NPK #2 NPK #3 NPK #4

Dogs Don't Read But Owners Do!

OK I gotta apologize to my new four legged friend Sesame for the poor taste I'm demonstrating by posting this incriminating picture of her but I could not resist. Are we sure dogs cant read? Maybe she has a sense of humor? Our adoption is going quite well. Not just for her but for us too. I've been afraid of dogs for many years now so this is a big step for me. Me and Sesame are now afraid of dogs together. We take walks and when other dogs start barking from behind (and sometimes not) their respective fences I throw them doggie treats. She remembers where each scary dog lives so well that she crosses the street so as not to get involved. The two of us together are pretty silly. What I LOVE about having a dog is the new social life I've entered. Every day I meet new neighbors, some I've never seen, others I see all the time but never talked to. I'm going to the Rio Grande every day, seeing the twilight sky and noticing the details that I somehow missed in my own neighborhood. Thanks Sesame. And sorry about the incriminating shot.

Corn Bread


Corn Bread
Originally uploaded by mikeysklar
Do you like corn bread? I've never made it before and now that we have 25 lbs of corn meal I figured that it is time. I don't think it could be much easier. I used almond milk, olive oil, salt, corn meal, unbleached flour, and apple cider vinegar. The cornbread was ready in the sun oven in just thirty minutes.
Corn Bread #2

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Good Food Day


Good Food Day
Originally uploaded by mikeysklar
Lunch today was mostly from our garden. A tasty mixed green salad and bok choy that had been fried in some sort of dark chinese sauce. Both were extremely good. Dinner was not from the garden, but a new meal to us. I made lentil soup with the french green lentils that had arrived yesterday. It came out great. I just mixed some onion, garlic, vegetable stock, lentils, and carrots into a big pot with water. I let the soup cook at 300F in the sun oven for most of the day. Yum, too bad winter is almost over. Tomorrow I hope to make a decent vegan corn bread.
Good Food Day #2 Good Food Day #3

Plant More Food


Plant More Food
Originally uploaded by mikeysklar
Wendy has been planting seeds like crazy. She has these elaborate charts and spreadsheets to help decide when and where to plant things. We actually ran out of room for the the starter trays. As the sun was setting I hastily made some shelves in our kitchen windows out of leftover bamboo flooring.
Plant More Food #2 Plant More Food

Another $30 Spent at Yard Sales

I scored some fun stuff this morning at two yard sales. A 36V golf cart charger for $15 is worth bragging about. I had bought the same unit last summer for nearly $200. The $8 dolly and little plastic tray boxes for $0.50 are also pretty special. I'm using the galvanized pale in pale for humanure / vermicomposting experimentation.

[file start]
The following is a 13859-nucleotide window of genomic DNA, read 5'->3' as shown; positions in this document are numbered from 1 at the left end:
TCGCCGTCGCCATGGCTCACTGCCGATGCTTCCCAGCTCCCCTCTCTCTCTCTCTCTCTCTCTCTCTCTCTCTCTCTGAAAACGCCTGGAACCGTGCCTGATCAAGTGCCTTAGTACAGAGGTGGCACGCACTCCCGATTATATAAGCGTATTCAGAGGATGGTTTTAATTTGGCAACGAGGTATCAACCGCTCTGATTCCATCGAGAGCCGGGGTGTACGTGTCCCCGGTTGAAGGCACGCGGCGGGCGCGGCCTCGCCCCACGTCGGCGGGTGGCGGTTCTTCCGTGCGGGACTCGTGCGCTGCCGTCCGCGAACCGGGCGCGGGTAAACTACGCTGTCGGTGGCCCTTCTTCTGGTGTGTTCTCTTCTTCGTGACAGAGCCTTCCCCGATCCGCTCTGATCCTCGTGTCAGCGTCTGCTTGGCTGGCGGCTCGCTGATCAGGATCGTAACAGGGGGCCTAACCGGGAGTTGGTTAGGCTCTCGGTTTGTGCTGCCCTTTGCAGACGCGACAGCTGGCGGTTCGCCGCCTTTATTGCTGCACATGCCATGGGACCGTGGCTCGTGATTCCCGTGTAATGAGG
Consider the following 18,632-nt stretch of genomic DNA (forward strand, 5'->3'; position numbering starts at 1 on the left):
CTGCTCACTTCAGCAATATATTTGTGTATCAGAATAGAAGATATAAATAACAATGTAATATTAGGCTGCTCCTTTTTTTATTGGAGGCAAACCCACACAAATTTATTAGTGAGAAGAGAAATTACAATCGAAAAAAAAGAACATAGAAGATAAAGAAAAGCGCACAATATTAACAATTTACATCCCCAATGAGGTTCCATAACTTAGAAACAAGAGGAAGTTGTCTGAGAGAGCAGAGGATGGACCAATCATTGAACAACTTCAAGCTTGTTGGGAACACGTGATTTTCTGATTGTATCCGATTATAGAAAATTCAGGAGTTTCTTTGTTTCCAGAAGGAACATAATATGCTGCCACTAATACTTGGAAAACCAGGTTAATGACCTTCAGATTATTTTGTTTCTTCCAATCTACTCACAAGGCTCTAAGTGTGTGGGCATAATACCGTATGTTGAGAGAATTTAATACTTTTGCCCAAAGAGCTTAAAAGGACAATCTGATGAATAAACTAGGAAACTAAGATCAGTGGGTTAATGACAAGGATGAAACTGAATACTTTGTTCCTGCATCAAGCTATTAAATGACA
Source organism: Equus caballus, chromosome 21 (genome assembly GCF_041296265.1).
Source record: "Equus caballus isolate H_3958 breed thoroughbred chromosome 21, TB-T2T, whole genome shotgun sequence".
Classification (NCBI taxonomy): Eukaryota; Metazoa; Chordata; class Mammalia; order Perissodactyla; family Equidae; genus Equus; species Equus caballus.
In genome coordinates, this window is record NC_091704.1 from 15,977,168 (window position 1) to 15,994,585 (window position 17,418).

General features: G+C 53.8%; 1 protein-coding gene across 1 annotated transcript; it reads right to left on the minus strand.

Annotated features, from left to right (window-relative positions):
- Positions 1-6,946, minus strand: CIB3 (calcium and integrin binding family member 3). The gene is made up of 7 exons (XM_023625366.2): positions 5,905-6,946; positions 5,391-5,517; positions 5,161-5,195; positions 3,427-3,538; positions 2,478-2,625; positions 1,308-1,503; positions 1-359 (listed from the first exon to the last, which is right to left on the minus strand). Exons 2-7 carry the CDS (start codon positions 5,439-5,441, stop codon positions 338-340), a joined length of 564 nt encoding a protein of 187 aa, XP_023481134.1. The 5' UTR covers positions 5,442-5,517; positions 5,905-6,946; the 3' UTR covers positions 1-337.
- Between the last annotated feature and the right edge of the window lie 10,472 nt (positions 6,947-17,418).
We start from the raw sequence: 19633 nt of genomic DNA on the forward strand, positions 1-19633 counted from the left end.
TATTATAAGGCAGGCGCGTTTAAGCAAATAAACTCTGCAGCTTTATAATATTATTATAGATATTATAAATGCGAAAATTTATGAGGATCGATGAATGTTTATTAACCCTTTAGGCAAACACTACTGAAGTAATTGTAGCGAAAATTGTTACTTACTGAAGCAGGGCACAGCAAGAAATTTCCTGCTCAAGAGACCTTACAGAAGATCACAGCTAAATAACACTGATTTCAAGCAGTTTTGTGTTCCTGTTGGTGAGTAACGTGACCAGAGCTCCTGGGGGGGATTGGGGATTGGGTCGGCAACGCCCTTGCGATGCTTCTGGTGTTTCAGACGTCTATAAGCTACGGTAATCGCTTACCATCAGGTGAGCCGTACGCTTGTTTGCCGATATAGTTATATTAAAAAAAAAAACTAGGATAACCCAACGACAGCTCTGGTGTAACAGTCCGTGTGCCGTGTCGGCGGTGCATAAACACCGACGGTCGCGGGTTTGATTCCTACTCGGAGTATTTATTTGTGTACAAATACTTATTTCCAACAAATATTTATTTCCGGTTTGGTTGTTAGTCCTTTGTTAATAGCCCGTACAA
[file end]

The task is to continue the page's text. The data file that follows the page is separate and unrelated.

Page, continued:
Yard Sale Scores

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Home Made Pasta


Home Made Pasta
Originally uploaded by mikeysklar
During the summer of 2007 Wendy and I did road trip to Canada. One of our friends up there made us a dinner of home made pasta. She made the meal so quickly and easily that we both vowed to get a pasta machine like hers. Nearly two years later we finally did it. I picked up a $15 pasta maker off of ebay and we cooked our first home made spaghetti this afternoon. The recipe was simple:

- 3 eggs
- 2 cups flour
- mix with finger
- knead with hands
- wait 20 minutes for dough to stiffen up
- make pasta
Home Made Pasta #2 Home Made Pasta #3 Home Made Pasta #4

Seed Starters


Seed Starters
Originally uploaded by mikeysklar
After a series of distractions today Wendy decided to stop working on the dome and get some seed starting trays going. She just prepared the soil while Scardy cat and Sesame (dog) observed. Our temperatures are still cold enough that she can only plant broccoli, brussel sprouts, squash, carrots, lettuce, peas, chard, and pumpkin.

The River is Up


The River is Up
Originally uploaded by mikeysklar
We live about two blocks from the Rio Grande River. Throughout half of the year it is a pathetic trickling stream. Last week the damn was opened so that Texas farmers can irrigate their land with this water. This happens every year. Texas in turns sues New Mexico for not delivering enough acre feet of water to them each year. This also happens every year.